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Film / Ghosts of Mars

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Ghosts of Mars is a 2001 sci-fi/action/horror film directed by John Carpenter.

It's 2176 and Mars has been terraformed to have a breathable atmosphere by some matriarchal mining corporation. A crack-squad of Space Police consisting of Melanie Ballard (Natasha Henstridge), Jericho Butler (Jason Statham), Bashira Kincaid (Clea Duvall) and Helena Braddock (Pam Grier) is sent to reallocate notorious criminal James "Desolation" Williams (Ice Cube), only to discover that half the colony has been possessed by the spirits of the alien race that used to inhabit Mars which were released via a scientific excavation, causing them to transform into a clan of sadomasochistic self-mutilating punk savages that look as if they're auditioning as extras for The Road Warrior and which murdered the other half. The rest of the movie is spent fighting them off.

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This film provides examples of:

  • Absurdly Sharp Blade: The Martian savages' blades slice off limbs and heads like they're made of paper.
  • Action Girl: Melanie Ballard and Bashira Kincaid
  • Artistic License – Nuclear Physics: An exploding nuclear reactor.
  • Awesome Mc Coolname: "Desolation" Williams, Jericho.
  • Angrish: Possessed humans speak exclusively in this.
  • Beauty Is Never Tarnished: Melanie escapes with only some "superficial injuries", consisting of one tiny scratch on her neck.
    • ...and a gash on her leg that needed stiches.
  • Big Bad: Big Daddy Mars.
  • Black Dude Dies First: Braddock is the first person to die in the movie.
  • Blown Across the Room: Anytime anyone gets shot.
  • Butch Lesbian: Helena.
  • Chekhov's Skill: Jericho has almost preternatural skill with locks. This comes in handy when the team has to break into the nuclear power plant and blow it up at the climax.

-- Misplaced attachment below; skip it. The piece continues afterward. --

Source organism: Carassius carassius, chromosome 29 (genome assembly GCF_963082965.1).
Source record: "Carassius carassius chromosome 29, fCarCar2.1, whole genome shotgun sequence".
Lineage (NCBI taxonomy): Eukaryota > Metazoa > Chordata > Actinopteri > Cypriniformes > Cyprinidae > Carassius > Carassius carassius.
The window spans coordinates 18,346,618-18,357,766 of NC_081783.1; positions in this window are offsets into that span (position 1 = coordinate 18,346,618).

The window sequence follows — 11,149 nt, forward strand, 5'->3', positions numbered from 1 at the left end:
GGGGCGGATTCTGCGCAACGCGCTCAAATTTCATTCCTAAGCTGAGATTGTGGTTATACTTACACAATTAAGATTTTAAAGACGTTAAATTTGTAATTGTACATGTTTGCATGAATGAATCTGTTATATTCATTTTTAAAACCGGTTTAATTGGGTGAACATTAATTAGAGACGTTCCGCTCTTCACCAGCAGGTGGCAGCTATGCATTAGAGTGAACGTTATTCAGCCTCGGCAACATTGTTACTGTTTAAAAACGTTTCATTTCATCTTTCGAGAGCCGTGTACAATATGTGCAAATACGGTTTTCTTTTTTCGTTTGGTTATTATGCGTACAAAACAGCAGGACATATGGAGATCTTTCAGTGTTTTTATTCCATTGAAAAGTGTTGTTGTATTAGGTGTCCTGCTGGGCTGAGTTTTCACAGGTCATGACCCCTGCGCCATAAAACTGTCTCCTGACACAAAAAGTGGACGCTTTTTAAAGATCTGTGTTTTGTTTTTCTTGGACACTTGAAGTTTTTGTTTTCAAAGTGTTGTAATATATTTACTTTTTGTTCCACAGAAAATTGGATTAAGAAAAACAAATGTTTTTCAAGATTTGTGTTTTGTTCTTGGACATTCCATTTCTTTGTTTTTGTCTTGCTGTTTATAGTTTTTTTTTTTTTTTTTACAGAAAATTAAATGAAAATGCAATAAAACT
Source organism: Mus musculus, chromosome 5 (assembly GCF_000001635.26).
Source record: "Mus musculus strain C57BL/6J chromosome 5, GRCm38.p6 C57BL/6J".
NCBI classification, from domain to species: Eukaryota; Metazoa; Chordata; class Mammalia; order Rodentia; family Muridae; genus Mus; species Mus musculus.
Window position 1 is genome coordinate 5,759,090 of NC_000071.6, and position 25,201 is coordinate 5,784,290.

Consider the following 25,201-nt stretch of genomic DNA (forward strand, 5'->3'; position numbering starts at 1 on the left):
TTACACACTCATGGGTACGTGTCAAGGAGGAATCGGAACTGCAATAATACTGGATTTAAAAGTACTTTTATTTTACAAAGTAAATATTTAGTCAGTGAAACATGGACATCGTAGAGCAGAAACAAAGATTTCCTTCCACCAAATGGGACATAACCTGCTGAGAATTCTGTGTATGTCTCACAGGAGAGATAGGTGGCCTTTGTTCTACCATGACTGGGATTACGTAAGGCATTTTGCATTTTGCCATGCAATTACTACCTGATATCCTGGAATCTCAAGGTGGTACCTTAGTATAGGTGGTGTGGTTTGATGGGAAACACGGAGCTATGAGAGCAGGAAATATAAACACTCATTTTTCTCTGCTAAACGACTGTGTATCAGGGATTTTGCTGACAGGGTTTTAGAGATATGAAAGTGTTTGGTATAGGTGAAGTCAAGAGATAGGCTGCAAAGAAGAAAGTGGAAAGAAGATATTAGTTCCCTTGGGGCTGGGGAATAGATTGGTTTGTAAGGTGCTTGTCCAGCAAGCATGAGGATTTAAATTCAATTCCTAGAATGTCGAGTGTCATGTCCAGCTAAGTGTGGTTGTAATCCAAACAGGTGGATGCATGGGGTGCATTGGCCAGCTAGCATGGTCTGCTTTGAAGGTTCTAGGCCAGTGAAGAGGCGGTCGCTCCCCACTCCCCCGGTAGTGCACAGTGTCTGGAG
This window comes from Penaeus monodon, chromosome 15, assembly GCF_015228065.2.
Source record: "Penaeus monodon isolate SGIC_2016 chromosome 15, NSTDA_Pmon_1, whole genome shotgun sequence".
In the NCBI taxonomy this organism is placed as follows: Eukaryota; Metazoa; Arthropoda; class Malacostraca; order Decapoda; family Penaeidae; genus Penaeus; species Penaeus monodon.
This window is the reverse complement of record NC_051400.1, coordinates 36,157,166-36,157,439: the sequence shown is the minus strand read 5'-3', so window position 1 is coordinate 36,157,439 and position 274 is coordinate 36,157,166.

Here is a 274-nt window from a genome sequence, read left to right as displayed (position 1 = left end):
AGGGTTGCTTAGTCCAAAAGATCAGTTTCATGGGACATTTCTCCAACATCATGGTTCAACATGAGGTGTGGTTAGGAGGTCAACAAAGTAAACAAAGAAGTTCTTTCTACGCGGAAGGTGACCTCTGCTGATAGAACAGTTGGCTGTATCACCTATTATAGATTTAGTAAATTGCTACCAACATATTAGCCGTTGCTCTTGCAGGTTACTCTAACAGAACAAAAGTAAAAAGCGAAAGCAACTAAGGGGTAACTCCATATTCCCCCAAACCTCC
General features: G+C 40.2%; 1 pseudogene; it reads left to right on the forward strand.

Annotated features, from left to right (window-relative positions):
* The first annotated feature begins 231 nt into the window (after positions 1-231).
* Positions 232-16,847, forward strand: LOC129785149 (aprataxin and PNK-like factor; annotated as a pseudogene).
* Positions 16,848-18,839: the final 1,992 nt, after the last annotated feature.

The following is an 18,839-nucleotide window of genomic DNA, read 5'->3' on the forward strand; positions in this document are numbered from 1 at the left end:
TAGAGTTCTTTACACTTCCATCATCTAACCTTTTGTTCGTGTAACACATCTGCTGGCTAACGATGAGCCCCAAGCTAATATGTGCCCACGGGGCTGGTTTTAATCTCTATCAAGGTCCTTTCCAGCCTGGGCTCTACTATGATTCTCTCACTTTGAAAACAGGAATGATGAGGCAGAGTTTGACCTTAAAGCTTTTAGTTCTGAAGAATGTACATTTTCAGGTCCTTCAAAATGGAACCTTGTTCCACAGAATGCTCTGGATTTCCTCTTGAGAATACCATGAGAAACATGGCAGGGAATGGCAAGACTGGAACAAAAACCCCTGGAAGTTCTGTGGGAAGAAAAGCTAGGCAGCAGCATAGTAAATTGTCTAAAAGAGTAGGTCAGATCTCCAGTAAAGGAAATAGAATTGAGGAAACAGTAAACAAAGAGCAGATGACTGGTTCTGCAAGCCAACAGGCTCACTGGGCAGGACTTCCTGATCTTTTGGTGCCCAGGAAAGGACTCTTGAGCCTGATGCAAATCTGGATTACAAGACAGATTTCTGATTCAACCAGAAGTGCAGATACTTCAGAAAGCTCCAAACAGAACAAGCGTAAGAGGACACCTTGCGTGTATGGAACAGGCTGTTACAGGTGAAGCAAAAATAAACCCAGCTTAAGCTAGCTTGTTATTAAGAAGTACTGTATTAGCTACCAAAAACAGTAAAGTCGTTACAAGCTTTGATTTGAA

• Demonic Possession: Which makes killing the crazy people a bad idea. Not only will the evil spirit possessing them escape — it might relocate into you.
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  • Deadpan Snarker: After the inquest, the head woman says "Is our statement to the cartel going to be that Mars is being overrun by ghosts?" She rolls her eyes so hard they almost get stuck.
  • Death Is Dramatic: Averted; whenever any of them main characters get killed (which happens quite often) the camera doesn't focus on any of it, instead merely panning to the rest of the action. None of their deaths receive any more attention than that of a typical Mook.
  • Decapitation Presentation: Jericho runs across a field of the requisite severed heads on spikes.
  • Developing Doomed Characters: All but two of the main characters are dead before the movie even begins.
  • Downer Ending: Though it's played in a lighthearted way, the end is pretty bleak if you think about it: the wave of possessions has reached the capitol city of Chryse and the police are called up to fight them. In all the excitement of going to war, everyone seems to have forgotten that there's no effective way of fighting the ghosts or even slowing them down for long, aside from illegal drugs which aren't likely to be in adequate supply.
  • Dull Surprise: Hoo boy, damn near everyone reacts to the gruesome violence and bodily injury inflicted on each other and themselves like they maybe smell someone farted in the room but don't want to be rude by pointing it out.
  • Drugs Are Bad: Subverted; the fact that she's taking "clear" (and was given a dose immediately after being infected) allows Mel to fight off the alien spirit possessing her. Played straight with Dos, who gets high off a nitrous-oxide breather and chops his thumb off.